The setting of King Lear is as far removed from Shakespeare’s time as the setting of any of his other plays, dramatizing events from the eighth century B.C. But the parallel stories of Lear’s and Gloucester’s sufferings at the hands of their own children reflect anxieties that would have been close to home for Shakespeare’s audience. One possible event that may have influenced this play is a lawsuit that occurred not long before King Lear was written, in which the eldest of three sisters tried to have her elderly father, Sir Brian Annesley, declared insane so that she could take control of his property. Annesley’s youngest daughter, Cordell, successfully defended her father against her sister. Another event that Shakespeare and his audience would have been familiar with is the case of William Allen, a mayor of London who was treated very poorly by his three daughters after dividing his wealth among them. Not least among relevant developments was the then recent transfer of power from Elizabeth I to James I, which occurred in 1603. Elizabeth had produced no male heir, and the anxiety about who her successor would be was fueled by fears that a dynastic struggle along the lines of the fifteenth-century Wars of the Roses might ensue.
Elizabethan England was an extremely hierarchical society, demanding that absolute deference be paid and respect be shown not only to the wealthy and powerful but also to parents and the elderly. King Lear demonstrates how vulnerable parents and noblemen are to the depredations of unscrupulous children and thus how fragile the fabric of Elizabethan society actually was.
Aristotle's Ideas about Tragedy
Aristotle said a tragedy must be:
- "with incidents arousing pity and fear"
- "wherewith to accomplish a catharsis of these emotions
Words to remember:
-Hubris - extreme pride
-Anagnorisis - discovery/recognition
-Hamartia - Mistake/error in judgement
-Catharsis - Cleansing/Purging
- Samuel Johnson found the ending shocking
- Charles Lamb felt the play is so psychological that its form doesn't do it justice i.e. more suited for a novel.
- Hazlitt - "the play is too great for the stage"
- Wilson Knight even said that Lear is a Christ-like figure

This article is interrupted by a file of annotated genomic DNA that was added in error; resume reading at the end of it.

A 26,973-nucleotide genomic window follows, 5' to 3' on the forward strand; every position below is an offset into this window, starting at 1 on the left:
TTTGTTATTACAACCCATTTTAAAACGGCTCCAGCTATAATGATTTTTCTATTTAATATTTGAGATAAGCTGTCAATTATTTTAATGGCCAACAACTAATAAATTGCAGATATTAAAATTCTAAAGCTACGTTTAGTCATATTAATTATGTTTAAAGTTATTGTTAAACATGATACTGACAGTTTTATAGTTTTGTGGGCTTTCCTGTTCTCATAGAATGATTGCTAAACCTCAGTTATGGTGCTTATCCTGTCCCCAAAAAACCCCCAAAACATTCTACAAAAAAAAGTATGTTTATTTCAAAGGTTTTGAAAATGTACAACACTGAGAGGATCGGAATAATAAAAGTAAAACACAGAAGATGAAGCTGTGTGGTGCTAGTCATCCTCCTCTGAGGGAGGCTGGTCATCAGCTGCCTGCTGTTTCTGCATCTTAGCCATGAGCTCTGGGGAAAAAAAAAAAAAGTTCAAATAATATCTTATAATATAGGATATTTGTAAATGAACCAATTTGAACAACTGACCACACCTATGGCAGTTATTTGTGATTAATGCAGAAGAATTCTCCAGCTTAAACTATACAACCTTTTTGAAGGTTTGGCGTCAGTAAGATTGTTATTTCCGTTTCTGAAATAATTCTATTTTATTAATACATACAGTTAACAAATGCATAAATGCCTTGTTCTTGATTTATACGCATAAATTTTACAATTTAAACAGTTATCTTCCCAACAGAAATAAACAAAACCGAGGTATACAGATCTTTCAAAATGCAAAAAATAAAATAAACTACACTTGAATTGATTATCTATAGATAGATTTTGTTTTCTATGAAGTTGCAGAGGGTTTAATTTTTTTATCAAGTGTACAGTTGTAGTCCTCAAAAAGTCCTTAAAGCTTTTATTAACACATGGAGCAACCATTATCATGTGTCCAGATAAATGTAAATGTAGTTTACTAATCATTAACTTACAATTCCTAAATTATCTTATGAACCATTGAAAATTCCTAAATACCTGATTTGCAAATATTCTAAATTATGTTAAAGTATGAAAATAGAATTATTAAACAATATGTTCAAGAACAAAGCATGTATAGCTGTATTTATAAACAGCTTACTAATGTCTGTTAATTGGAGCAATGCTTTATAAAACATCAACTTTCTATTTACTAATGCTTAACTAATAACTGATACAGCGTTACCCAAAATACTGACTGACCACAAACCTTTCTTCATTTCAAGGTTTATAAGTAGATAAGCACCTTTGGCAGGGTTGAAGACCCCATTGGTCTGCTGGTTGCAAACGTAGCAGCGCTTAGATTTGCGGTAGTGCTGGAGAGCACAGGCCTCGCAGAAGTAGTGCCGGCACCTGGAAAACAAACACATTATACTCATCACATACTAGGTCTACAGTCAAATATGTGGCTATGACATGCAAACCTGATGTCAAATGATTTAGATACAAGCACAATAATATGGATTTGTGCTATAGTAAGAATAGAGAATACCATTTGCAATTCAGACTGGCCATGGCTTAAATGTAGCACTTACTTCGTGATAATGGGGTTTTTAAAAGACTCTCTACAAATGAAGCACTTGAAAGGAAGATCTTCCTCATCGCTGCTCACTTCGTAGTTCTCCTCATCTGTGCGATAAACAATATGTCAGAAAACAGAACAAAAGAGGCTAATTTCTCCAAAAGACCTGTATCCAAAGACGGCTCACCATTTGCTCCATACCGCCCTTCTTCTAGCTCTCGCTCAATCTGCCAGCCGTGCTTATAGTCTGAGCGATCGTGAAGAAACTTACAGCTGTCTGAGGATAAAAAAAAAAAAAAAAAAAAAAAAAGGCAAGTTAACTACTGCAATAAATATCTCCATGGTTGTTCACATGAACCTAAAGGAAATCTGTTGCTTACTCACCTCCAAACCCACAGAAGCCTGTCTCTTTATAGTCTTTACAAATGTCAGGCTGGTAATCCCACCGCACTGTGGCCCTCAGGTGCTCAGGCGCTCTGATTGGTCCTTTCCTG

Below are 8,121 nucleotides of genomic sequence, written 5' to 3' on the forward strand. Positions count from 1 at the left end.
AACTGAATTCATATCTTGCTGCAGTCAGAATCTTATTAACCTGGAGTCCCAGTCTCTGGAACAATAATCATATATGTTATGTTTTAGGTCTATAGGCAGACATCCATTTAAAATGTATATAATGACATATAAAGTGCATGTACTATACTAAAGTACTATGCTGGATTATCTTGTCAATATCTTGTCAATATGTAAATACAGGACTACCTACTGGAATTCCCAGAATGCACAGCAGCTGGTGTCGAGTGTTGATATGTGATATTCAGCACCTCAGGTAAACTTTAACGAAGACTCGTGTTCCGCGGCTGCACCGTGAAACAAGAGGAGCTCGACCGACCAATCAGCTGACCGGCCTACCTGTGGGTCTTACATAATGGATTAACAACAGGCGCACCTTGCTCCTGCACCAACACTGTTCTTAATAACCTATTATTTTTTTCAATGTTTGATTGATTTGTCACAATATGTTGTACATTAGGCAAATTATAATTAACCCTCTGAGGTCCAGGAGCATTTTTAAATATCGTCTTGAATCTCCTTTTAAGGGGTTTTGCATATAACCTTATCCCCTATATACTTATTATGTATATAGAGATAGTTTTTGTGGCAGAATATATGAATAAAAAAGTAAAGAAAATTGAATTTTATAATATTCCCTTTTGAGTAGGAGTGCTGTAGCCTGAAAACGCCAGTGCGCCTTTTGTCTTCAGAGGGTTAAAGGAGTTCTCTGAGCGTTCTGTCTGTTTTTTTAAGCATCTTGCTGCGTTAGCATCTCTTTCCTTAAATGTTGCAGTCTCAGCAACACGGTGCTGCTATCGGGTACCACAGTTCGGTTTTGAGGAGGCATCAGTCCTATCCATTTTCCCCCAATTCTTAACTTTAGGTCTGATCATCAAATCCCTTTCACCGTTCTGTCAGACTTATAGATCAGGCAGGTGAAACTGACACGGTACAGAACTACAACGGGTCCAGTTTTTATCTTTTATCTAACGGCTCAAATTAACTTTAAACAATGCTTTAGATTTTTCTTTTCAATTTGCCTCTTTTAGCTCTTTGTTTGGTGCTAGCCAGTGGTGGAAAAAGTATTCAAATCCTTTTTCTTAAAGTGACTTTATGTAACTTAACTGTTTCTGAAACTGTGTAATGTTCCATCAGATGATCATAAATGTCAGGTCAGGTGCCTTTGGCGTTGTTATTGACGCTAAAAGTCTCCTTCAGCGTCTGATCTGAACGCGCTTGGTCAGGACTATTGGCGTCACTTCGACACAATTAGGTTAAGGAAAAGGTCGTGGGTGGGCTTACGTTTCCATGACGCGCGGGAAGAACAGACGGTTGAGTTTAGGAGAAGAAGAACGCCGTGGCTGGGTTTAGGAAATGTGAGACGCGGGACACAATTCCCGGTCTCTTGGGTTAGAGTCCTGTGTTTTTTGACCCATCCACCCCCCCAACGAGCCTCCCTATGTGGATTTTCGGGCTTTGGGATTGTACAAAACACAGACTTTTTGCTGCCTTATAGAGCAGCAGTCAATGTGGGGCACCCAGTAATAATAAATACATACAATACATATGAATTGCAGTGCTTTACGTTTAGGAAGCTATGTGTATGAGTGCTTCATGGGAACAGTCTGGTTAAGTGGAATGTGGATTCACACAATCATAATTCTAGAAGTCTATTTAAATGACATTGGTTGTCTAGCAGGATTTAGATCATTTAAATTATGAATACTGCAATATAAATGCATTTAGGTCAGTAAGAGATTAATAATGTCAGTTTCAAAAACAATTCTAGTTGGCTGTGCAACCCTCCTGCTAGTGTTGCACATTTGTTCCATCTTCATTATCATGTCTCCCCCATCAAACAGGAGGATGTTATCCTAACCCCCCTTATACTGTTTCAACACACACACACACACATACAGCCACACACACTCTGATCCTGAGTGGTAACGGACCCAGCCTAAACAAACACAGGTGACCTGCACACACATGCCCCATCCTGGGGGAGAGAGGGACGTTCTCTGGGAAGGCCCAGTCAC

- Tolstoy launched a withering attack on King Lear because of his naturalistic approach (concerned with character and judging them as real people). Orwell replied by saying that "it is only be being wilfully blind that one can fail to understand what Shakespeare is saying."
- Critics debate about whether it is a Pagan or Christian play. R.G Hunter - "harshly pagan" B. Everett says it is "impossible to decide."
- Feminist crtic Kathleen McLucksie argues that the female characters are either sanctified or demonised.
- Psychoanalytic reading - Lear harbours incestuous desires for his daughters. Lear as a child and narcissist. Lear as sacrificial victim. Nurture over Nature? (Lear has made Goneril + Regan the way they are by neglection and their treatment of him is ultimately his doing.
- Trevor Nunn (Lear as Ian McKellen) 2008 - Lear's oncoming dotage is announced at the beginning when he relies on note cards to help him through his speech about dividing the kingdom. In the early stages of the play, before events become monstrous, Goneril and Regan manage to evoke sympathy as daughters who are put-upon by a temperamental parent.
- Peter Brook (Lear as Paul Scofield) 1971. - Ends with a sense of unease and emptiness. There is visual contrast between the freezing blizzard outside and the roaring fires inside the castle)
- Michael Elliott (Lear as Laurence Olivier) 1983 - Lear enters his court like an exhausted Father Christmas with long white straggly hair and beard. Subtly satirsies the notion of a King's God-given ability to rule. However, he shows his mastery over a natural environment, implying his divine right to rule.
- Kozinstev 1971. - Communist perspective Lear conveys power and his growing madness and despair. In the storm scene he presents Lear as part of nature
- Book version - A Thousand Acres is based on King Lear and reveals long-term sexual abuse of the two eldest daughters by their father.
- "I am a man, more sinned against than sinning" - Lear, Act 3 Scene 2.
- "Which of you shall we say doth love me most?" - Lear, Act 1 Scene 1.
- "Be Kent unmannerly when Lear is mad" - Kent, Act 1 Scene 1.
- "Put on what weary negligence you please, You and your fellows. I'd have it come to question." - Goneril, Act 1 Scene 3.
- "all licensed fool" - Goneril, Act 1 Scene 4.
- "degenerate *******" - Lear (to Regan), Act 1, Scene 4.
- "nothing will come of nothing" - Lear, Act 1, Scene 4.
- “When we are born, we cry that we are come to this great stage of fools.” - Lear, Act 4, Scene 6.
- “As flies to wanton boys are we to the gods. They kill us for their sport.” - Gloucester
- Thou shouldst not have been old till thou hadst been wise.” - The Fool, Act 1 Scene 5.
- “Speak what we feel, not what we ought to say." - Edgar, Act 5 Scene 3.
- “And worse I may be yet: the worst is not/So long as we can say 'This is the worst.” - Edgar, Act 4 Scene 1.